The village of Silverton (pop: 1875) lies tucked under a ridge of hills midway between Exeter and Tiverton. Barely visible from the Exe valley, the tower of the Parish Church becomes a landmark on approaching the village. The present church, dedicated to St Mary the Virgin, dates from around 1450 with later alterations. This listed building provides a large, well lit space of quietness and tranquillity in which regular services are held each week. Villagers and visitors are welcomed to participate or reflect within this ancient place of worship.
Silverton is one of four local parishes within a United Benefice, the others being Bickleigh, Butterleigh and Cadeleigh.
The village is believed to have Saxon origins being settled around 700AD. Its first church was probably built on high ground to the west of the present building. The list of Rectors dates from 1272.
Silverton was a Royal Manor, the property passing from Edward the Confessor to the Normans in 1066. It was held by English Kings until Edward 111 1327-77 gave it to a favourite, John de Beauchamp. His sister, Cecily Turberville, inherited and sold the Manor to Sir John Wadham, MP for Exeter in 1399, from whom it passed to the Wyndhams of Silverton Park and Blackborough. The right to appoint the incumbent is now vested in the Bishop of Exeter with Sir Rivers Carew.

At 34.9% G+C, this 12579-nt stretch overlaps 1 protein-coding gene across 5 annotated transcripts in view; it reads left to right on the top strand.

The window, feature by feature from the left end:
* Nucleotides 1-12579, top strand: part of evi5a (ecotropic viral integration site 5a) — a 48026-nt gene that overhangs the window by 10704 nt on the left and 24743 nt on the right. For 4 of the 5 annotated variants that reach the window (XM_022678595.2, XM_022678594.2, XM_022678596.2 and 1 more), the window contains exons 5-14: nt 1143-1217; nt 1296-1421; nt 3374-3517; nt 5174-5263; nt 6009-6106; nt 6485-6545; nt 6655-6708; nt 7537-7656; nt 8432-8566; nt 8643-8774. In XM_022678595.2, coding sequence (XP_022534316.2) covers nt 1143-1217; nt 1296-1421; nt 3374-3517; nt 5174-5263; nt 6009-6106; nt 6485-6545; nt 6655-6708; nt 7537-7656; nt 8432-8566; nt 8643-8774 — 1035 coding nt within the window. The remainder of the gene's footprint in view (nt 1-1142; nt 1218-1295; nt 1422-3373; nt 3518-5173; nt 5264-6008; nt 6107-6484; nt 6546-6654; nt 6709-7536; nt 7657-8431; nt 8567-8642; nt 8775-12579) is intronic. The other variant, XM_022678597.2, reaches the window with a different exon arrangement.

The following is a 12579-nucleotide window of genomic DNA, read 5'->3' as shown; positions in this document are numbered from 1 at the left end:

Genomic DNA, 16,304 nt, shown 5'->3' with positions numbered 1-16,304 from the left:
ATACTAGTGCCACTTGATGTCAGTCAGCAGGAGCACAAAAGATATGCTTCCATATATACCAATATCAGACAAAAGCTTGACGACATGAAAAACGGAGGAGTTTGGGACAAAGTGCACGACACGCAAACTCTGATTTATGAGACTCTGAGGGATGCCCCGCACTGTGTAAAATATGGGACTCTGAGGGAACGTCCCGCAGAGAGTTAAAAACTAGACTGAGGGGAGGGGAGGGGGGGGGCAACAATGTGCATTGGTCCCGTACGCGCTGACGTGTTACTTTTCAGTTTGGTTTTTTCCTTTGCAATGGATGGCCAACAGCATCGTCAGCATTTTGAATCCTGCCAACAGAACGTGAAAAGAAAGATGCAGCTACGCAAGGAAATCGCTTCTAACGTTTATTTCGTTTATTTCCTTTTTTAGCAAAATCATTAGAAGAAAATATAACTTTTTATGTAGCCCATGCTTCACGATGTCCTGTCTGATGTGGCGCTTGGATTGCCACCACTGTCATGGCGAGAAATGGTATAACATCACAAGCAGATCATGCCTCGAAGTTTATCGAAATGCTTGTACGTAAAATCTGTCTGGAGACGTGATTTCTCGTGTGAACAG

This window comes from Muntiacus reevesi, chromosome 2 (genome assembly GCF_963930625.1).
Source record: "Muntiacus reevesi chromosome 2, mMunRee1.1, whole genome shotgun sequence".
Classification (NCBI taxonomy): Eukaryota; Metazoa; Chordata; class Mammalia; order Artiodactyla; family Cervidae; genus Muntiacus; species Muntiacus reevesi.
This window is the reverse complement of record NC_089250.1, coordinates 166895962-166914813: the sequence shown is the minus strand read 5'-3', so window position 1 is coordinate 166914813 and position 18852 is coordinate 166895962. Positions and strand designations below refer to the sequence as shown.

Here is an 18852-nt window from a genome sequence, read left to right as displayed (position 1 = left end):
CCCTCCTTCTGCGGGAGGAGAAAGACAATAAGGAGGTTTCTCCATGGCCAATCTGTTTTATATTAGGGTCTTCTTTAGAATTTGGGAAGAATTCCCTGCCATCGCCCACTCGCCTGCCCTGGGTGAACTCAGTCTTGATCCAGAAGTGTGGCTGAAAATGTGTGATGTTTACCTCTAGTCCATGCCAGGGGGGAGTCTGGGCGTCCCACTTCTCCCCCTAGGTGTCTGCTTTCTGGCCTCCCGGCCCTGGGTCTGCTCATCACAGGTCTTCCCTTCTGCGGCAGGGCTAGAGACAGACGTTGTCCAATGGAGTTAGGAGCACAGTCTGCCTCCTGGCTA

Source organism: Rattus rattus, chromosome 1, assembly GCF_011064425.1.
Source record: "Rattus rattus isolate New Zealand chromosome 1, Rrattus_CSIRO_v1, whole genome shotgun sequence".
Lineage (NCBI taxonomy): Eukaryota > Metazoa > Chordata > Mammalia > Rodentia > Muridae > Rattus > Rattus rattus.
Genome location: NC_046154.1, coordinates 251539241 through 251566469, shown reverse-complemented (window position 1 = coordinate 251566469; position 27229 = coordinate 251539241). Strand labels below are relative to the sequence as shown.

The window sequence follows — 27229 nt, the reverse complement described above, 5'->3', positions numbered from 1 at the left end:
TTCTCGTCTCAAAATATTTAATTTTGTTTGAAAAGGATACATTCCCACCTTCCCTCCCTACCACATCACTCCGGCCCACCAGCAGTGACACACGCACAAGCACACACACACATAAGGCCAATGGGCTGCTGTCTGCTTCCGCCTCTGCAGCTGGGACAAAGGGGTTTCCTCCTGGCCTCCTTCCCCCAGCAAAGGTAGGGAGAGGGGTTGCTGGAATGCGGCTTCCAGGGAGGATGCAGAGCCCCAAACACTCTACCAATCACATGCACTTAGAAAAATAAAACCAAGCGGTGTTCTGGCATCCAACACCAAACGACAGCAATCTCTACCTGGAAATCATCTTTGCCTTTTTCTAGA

The Church had a Rood Screen across the nave and aisles, a fragment of which is built into a par-close at the front of St Anne’s Chapel. The mid 17thC gallery spanning the back of the Church records some of the charitable benefactions made since 1616. It now houses the organ, built by J W Walker & Sons in 1880.
The tower contains 8 bells, having had four in 1553, and the last two were added in 1937 in time to be rung for the coronation of King George VI.